Even more importantly, Billy Jack called the Man out on his racism and his intolerance.  Billy Jack was an environmental activist before anyone else.  Billy Jack went on vision quests.  Billy Jack was anti-war.  Billy Jack was a pacifist.  And, of course, Billy Jack ended up killing a lot of people but they were all bad guys.

By making and distributing Billy Jack himself, Laughlin became an independent film pioneer and made history.  He also became a counter-culture hero and Billy Jack remains a cult figure even today.  But what a lot of people don’t realize is that Billy Jack first appeared in Born Losers and that, in the little seen Billy Jack Goes To Washington, he eventually ended up serving in the U.S. Senate.

When you consider that Billy Jack would eventually be Sen. Jack, that means the Born Losers isn’t just a low-budget, violent biker film.  Instead, it’s the exploitation version of Young Mr. Lincoln.  It’s a chance to see what Billy Jack was doing before he became a statesman.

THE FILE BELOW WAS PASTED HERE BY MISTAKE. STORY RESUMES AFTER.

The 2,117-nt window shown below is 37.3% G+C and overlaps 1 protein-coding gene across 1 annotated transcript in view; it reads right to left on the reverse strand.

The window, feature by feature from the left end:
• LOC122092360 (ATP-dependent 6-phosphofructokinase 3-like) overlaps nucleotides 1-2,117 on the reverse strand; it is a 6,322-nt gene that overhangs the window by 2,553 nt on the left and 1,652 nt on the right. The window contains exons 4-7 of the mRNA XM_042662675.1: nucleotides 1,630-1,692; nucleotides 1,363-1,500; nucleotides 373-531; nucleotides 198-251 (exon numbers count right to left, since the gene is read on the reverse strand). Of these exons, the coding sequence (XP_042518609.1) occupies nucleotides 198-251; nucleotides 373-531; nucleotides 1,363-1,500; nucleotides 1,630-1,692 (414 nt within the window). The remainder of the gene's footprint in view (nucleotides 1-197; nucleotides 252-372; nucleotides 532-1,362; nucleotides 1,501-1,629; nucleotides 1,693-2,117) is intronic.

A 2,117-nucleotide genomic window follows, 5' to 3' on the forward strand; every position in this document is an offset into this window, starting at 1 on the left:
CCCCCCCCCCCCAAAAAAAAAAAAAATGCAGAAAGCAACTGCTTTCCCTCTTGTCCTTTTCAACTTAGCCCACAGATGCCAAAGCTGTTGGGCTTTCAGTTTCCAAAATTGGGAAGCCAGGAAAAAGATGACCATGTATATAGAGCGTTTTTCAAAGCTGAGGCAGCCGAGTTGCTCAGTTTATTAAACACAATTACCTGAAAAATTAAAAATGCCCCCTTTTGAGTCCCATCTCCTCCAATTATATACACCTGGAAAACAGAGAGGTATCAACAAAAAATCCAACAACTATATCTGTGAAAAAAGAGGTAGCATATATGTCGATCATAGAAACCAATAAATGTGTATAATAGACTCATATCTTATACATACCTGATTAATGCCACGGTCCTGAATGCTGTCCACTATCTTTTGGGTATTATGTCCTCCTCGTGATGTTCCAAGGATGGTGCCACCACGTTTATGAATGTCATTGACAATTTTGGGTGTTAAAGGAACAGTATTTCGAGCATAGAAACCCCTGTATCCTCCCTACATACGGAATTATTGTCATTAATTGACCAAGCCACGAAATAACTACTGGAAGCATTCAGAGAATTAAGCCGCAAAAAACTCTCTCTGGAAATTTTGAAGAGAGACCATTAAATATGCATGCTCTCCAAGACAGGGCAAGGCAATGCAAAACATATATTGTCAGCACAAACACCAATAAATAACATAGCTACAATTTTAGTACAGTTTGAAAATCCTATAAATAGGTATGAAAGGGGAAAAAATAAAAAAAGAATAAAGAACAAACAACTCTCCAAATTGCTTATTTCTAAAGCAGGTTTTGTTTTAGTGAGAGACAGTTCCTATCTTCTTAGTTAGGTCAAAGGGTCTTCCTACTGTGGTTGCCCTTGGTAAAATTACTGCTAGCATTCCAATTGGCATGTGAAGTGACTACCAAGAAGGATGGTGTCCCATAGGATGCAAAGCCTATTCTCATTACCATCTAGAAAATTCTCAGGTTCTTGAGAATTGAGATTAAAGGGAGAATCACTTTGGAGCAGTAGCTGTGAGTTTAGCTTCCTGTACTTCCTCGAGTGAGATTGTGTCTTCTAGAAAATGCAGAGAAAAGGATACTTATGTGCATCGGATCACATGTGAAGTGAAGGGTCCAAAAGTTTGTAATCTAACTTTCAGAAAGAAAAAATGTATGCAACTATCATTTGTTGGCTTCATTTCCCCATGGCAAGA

(And rest assured, the other three Billy Jack films will be reviewed before Shattered Politics ends.)

As we discover at the start of Born Losers, pre-politics Billy Jack was just an enigmatic veteran who lived in the mountains of California.  When we first see Billy, he’s walking along a grassy hill.  A deer safely runs by the camera.  A rabbit pops its head out of a hole in the ground and looks relieved to see Billy.  If I’m being a little bit snarky, it’s because I’ve seen all of the Billy Jack films and I know how often this exact scene is played out over the course of the franchise.  But, in all fairness, it’s actually a fairly well-done and visually appealing scene and, as an actor, Laughlin had the presence to pull it off.